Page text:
The National Bureau of Statistics reported last week that Nigeria’s inflation rate rose 16.01% for the month of August 2017. This compares to the 16.05% inflation rate for the month of July 2017 and the 7th consecutive month of a slow down in the rise in inflation rate.
Highlights of the August Inflation Rate;
- The food index stood at 20.25% (year-on-year) in August, down marginally by 0.03% from 20.28% recorded in July. The index increased by 1.14% month-on-month in August lower than the 1.52% printed in the month of July. The rise in the index was caused by increases in prices of bread and cereals, meat, fish, oils and fats, coffee, tea and cocoa. Average annual change in the food sub-index for the 12month period ending in August stood at 18.57% in July from 18.25% recorded in July.
- The Urban index rose by 0.09% to 16.13% (year-on-year) in August from 16.04% recorded in July, and the Rural index increased to 15.91% in August from 16.08% in July. On month-on-month basis, the urban index rose 0.95% in August though lower than the increase of 1.18% recorded in July, while the rural index inched lower to 16.58% in August from 16.60% in July. Average 12month change for the urban and rural indexes stood at 18.15% and 16.58% in August compared to 18.43% and 16.60% in July respectively.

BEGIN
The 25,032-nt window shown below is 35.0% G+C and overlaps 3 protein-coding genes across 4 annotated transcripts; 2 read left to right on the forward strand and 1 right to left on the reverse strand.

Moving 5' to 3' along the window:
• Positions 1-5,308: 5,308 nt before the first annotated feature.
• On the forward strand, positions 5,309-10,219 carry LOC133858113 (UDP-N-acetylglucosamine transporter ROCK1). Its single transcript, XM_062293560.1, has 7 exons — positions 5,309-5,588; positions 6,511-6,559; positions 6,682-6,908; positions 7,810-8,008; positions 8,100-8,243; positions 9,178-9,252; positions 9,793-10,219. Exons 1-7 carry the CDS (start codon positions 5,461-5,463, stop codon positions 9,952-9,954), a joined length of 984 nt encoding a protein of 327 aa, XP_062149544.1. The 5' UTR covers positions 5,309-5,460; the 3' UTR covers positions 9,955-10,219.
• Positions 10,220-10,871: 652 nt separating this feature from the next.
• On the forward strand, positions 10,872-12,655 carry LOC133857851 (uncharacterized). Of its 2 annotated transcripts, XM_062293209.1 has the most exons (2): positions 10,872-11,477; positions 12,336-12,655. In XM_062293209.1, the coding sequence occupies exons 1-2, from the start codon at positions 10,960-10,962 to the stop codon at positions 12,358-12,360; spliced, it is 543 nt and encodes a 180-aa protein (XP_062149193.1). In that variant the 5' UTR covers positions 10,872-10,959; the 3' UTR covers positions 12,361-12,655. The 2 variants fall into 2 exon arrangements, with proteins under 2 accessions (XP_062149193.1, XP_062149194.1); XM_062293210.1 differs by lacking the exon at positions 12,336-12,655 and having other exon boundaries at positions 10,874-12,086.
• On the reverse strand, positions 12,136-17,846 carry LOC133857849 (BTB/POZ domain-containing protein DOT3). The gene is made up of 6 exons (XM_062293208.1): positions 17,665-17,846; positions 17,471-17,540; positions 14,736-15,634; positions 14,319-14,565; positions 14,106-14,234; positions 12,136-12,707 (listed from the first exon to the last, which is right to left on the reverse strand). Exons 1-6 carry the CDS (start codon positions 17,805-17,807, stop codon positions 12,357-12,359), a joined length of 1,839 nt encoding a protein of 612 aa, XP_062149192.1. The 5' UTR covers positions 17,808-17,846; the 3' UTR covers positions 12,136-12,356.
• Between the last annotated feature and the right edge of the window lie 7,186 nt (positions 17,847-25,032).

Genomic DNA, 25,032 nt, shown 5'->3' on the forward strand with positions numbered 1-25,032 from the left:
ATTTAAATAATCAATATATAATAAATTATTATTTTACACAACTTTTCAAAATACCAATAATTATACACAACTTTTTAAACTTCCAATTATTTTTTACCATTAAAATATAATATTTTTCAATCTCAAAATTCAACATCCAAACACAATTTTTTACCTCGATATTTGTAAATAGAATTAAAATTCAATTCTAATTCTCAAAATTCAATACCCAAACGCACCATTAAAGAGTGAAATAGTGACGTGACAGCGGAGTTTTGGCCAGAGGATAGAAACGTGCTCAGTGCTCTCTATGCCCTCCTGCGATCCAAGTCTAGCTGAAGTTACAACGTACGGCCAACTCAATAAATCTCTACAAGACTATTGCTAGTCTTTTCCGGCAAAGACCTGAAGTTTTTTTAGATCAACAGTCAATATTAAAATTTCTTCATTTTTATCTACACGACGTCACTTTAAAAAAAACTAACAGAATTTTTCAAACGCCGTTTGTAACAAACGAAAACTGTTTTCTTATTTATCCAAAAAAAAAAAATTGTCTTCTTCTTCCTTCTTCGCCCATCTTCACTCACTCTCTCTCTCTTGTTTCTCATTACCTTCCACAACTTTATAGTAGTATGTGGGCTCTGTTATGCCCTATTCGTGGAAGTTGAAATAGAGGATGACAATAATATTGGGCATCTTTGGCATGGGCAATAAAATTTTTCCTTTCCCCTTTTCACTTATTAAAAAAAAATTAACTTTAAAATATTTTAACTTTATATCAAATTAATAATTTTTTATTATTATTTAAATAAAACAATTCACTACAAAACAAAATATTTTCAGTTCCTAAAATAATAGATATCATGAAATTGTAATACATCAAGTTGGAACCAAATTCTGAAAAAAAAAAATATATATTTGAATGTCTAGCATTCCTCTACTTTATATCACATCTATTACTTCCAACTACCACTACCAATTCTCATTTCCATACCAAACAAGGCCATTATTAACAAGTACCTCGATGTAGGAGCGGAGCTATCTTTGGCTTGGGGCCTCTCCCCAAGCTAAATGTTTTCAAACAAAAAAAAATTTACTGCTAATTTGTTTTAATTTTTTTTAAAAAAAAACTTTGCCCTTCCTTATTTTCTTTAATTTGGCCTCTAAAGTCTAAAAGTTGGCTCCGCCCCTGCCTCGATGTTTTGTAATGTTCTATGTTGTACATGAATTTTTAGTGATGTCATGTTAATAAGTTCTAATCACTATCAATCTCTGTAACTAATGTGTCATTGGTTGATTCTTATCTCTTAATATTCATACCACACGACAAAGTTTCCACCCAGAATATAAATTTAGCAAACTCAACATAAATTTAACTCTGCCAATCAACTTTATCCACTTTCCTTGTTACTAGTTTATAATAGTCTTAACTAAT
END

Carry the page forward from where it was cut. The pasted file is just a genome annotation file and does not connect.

- Core sub-index which excludes the prices of volatile agricultural produce eased by 0.10% during the month of August to 12.30% from 12.20% in July as all key divisions which contributes to the index increased. On a month-on-month basis, the Core sub-index increased by 0.93% in August, 0.07% lower than the 1.00% recorded in July. The highest increases were recorded in clothing materials and articles of clothing, garments, passenger transport by air, motorcycles, shoes and other footwear, furniture and furnishing, books and stationary, non-durable household goods, pharmaceutical products and maintenance, repair of personal transport equipment and glassware, tableware & household utensils.
- We anticipate further decline in the headline inflation for the eight straight month in September. This expectation is to be determined by relative stability in exchange rate, drop in carrying costs for manufacturers as inventory cycles slip especially as the festive season draws closer. Similarly, food prices are to inch lower with minor exceptions in processed foods and commodities like rice and palm oil. The harvest season is anticipated to commence in September however, there will be a lag on the impact between the start of the season and when increased supply would manifest.